ES Trim Hatch and Coil, 2013, acrylic and enamel on wood, 35.5 x 35.5 x 3 inches

Cordy Ryman
Red Bench Tests, 2015, Acrylic on wood, 13 x 12.25 x 2.25 in

Cordy Ryman
Three Squared, 2015, Acrylic, enamel on wood, 25.5 x 25.5 x 4.5 in

Cordy Ryman
Yellow Clacker Caps, 2014, Acrylic, marker, mixed media on wood, 12 x 11 x 2 in




January 7, 2016

artist of the week: Eric Sall

 
Eric Sall
"Seam Ripper" 2015 oil on canvas 73X73"
Eric Sall
"Full Phase" 2014 oil on canvas 78X96"



Further looking and reading:

Eric Sall 
Roswell Artist-in-Residence
Gorky's Granddaughter

Eric Sall
"Slab" 2012 oil on canvas 84X60"


Eric Sall
"Westward" 2012 oil on canvas 70X80"












































Eric Sall
"Peacebone" 2009 oil on canvas 84X78"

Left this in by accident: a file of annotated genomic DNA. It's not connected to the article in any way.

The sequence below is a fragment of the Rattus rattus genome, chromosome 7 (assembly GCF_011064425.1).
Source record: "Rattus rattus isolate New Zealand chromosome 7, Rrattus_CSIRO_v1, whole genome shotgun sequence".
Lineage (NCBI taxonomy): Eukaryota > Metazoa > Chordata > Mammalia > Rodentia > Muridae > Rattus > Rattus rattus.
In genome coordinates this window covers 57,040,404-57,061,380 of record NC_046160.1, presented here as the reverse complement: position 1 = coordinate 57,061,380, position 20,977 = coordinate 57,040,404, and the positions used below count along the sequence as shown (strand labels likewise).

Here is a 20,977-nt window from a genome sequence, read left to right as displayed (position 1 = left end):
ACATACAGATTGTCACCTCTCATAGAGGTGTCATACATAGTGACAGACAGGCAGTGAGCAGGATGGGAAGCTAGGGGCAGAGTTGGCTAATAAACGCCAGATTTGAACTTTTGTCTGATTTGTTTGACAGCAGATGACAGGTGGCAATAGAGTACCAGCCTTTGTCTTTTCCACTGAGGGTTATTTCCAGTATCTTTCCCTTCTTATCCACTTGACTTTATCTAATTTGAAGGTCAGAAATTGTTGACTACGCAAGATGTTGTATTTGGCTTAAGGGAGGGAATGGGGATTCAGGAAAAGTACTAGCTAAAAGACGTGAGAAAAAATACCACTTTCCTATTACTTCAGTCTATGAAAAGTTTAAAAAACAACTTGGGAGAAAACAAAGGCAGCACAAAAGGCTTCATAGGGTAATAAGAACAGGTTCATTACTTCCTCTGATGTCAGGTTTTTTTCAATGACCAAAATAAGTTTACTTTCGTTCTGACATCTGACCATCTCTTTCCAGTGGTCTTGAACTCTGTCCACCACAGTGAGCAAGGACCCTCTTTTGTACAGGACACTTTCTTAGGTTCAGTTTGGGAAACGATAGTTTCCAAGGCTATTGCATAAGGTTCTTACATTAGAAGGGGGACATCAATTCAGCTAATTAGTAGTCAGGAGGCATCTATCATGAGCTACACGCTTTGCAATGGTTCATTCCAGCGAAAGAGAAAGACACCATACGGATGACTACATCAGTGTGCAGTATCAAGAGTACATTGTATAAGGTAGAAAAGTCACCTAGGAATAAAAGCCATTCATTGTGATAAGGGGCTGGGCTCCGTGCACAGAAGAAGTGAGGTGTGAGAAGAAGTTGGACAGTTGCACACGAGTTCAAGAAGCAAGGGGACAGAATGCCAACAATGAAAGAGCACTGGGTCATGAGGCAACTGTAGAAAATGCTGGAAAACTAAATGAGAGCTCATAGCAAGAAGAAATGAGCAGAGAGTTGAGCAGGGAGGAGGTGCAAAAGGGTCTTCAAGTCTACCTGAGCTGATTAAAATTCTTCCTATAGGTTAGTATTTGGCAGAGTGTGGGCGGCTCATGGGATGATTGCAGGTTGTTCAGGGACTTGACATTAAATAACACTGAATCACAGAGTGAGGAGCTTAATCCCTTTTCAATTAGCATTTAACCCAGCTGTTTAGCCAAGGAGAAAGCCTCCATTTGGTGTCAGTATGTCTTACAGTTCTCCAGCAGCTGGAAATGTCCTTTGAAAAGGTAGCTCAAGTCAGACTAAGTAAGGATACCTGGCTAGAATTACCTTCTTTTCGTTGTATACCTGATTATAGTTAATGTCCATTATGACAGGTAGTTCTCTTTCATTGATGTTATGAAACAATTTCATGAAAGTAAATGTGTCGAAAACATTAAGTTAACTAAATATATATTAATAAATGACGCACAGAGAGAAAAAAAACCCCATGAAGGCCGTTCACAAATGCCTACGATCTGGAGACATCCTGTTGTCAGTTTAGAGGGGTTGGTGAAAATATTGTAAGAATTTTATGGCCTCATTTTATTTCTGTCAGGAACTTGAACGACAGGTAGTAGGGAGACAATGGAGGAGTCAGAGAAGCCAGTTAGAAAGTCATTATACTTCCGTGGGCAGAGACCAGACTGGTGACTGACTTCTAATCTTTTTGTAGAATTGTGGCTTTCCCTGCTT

Eric Sall
"Eastern Northeastern" 2012 oil on canvas 78X96"

Eric Sall
"Rags to Rags" 2015 oil on canvas 66X50"

Eric Sall
"Tablet" 2012 oil on canvas 40X30"






January 5, 2016

artist of the week: Paul Behnke

Paul Behnke
"Snubbie" 2010 acrylic on canvas 42X42"
I just scanned through my whole year of facebook activity. I looked at a lot of artwork online as I'm sure you did too. Looking forward to which artists I'll be paying more attention to this year, I thought I'd share my list with you. I'll try to post one a week...

This week's artist is
Paul Behnke

Also check out these interviews with the artist at:
Figure/Ground
Studio Critical 
Gorky's Granddaughter

Paul Behnke
"No title" 2013 acrylic on canvas 18X18"
Paul Behnke
"Young Lochinvar" 2012-14 acrylic on canvas 50X48"

Paul Behnke
"Dark form" (for Alan Davie) 2014 acrylic on canvas 50X48"

Paul Behnke
"Mutineer" 2015 acrylic on canvas 58X60"






Paul Behnke
"Devil bat" 2015 acrylic on canvas 48X50"

Paul Behnke
"Lucifer" 2015 acrylic on canvas 50X48"



















January 4, 2016

My Art Studio

 The studio today looks like this:

Samantha Palmeri drawing
a room full of black and white drawings on new 22X30" watercolor paper